Obscure and Obscurantist Acts

In human history over the years and centuries, three factors have resulted in the destruction of human beings. They are: religious conflicts, war and epidemics. All these three were and are even now directly and indirectly related to religion. Epidemic  is a term that is often broadly used to describe any problem that has grown out of control. This is the outbreak of a disease that occurs over a wide geographic area and affects an exceptionally high proportion of the population. Pandemic is the outbreak of a disease which has occurred in several countries and continents. Pandemic even poses a threat to the entire humanity.

If this is the case, it is absolutely necessary and expected of us to respond to the corona virus pandemic in a scientific manner than taking recourse to some obscure and obscurantist acts. On 22nd March, when the Prime Minister forced on the citizens of the country ‘Janta Curfew’ and asked them to ‘beat plates’, there were some who went to the extent of gathering in big numbers and not only beating the plates but also engaged in beating drums and even lighting fire crackers. The Prime Minister himself when he addressed the nation forgot to remind ‘social distancing’. More and more, our leaders are leading the people in andh vishvas (superstitions) and andh bhakti (blind following).

Similarly, on April 5th the Prime Minister demanded that all the citizens switch off lights at their homes and lit candles and diyas or turned on mobile phone torches. This he claimed would result in two things: 1) It would exhibit the nation’s “collective resolve and solidarity” in its fight against coronavirus with this symbolic gesture; 2) It would also show the force of the light and a sense that we are not alone. Again some of the blind followers did put of the light and lit candles. Some once again showed either their bhaktai or used this as a chance to light crackers once again leading to noise and air pollution. Adherence to obscurantist acts are so strong that one of the politicians fired in the air, hoping to frighten corona virus from entering her or her house.

What is deplorable is that instead of leading the citizens to scientifically tested means and methods of prevention taking recourse to obscure and obscurantist acts has made this country once again a laughing stock. Further, it has led the masses from addressing real issues to obscure practices. One is forced to compare the leaders of our country with the despotic ruler of North Korea. Whenever it has faced a crisis, Kim's regime has responded with deceit, aggression, arms testing and militarism. Similarly, whenever in the recent past, the government of India was questioned about his omission and commission resulting into crisis, it has taken to some obscurantist acts. This once again eats into the democratic polity which is supposed to be based on facts and realities than myths.

Image Building and Ego Boosting

Irrespective of the Prime Minister being engaged in many obscurantist acts, his blind followers keep talking even other countries are following some of his ‘symbolic gestures’. This is how right from assuming the office in 2014, the Prime Minister has been leaving no stone unturned in image building and ego boosting. The citizens of India will surely remember the ‘Howdy Modi’ show organized in the United States of America on September 22nd, 2019. As reported Howdy Modi was a community summit hosted by Texas India Forum (TIF) for Indian Prime Minister Narendra Modi and the President of the United States Donald Trump on Sunday, at the NRG Stadium in Houston, Texas, which was supposed to have been attended by over 50,000 people.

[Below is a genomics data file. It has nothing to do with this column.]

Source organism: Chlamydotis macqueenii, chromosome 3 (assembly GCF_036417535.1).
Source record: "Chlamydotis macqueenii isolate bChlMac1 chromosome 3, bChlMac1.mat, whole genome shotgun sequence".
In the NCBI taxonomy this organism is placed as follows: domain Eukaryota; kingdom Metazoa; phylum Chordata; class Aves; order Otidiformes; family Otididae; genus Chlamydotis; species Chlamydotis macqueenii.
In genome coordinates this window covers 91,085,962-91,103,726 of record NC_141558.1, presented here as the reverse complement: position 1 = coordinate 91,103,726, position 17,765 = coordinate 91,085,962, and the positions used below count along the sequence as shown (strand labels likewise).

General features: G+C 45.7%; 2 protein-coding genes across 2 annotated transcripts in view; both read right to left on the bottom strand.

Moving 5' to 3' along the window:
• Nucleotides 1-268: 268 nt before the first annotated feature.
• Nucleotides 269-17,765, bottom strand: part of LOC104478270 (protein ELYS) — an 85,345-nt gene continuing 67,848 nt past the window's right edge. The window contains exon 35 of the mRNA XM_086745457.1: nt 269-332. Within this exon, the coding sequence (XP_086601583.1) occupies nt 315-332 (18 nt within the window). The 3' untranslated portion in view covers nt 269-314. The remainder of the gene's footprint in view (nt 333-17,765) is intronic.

Howdy Modi event was very crucial to Trump. The political premise is that Trump needs to show up and woo an important electoral minority, that is, the Indian diaspora ahead of a tough re-election campaign for 2020. Mr. Modi even reiterated this fact by his slogan, “Ab ki baar, Trump Sarkar” [This time it is Trump’s government]. For Mr. Modi too this was an event to be organized in his favour as he begins the second year of his second term as the Prime Minister of India [The Wire. 21/09/2019].

It is exactly at this time that Varanasi town and many parts of Uttar Pradesh were reeling under incessant rains and flood. As Financial Express reported on 20th September, 2019, “The water level of river Ganga continues to rise in Varanasi in Uttar Pradesh, Prime Minister Narendra Modi’s  Lok Sabha constituency, mounting trouble for the locals. Incessant rainfall has caused the river Ganga to overflow at many places. The water level in the river has breached the danger mark of 71.26 metres in Varanasi”. The poor of Varanasi were left to fend for themselves and no relief worth its name was carried out by the government.

On the other hand, every Indian is living in fear and doubt. Indians over the year have become progressively polarized and frightened. Liberal Hindus, activists, minorities, Dalits, tribals, women, labour unions, were harassed and brutalized by the thugs representing the Hindutva forces. Even the government officials who followed the rule of law were not spared. Naked show of strength by those who beat up the officials sent shivers into the common masses. They lost trust in the polity of the country. Those who are already excluded in the Indian society are further pushed to the periphery.

Arrogant Posture Devoid of Progressive Actions

The subtle and sinister plan of the present regime to impose National Register of Citizens (NRC), Citizens’ Amendment Act (CAA) and National Population Register (NPR), etc., had already brought in total despair resulting in total distrust in the ruling elite. The arrogant manner in which these anti-people legislations were being introduced showed enormous political will in the part of the present regime. Irrespective of uninterrupted and nationwide protest, the present government refused to even look into the validity and utility of legislations like these.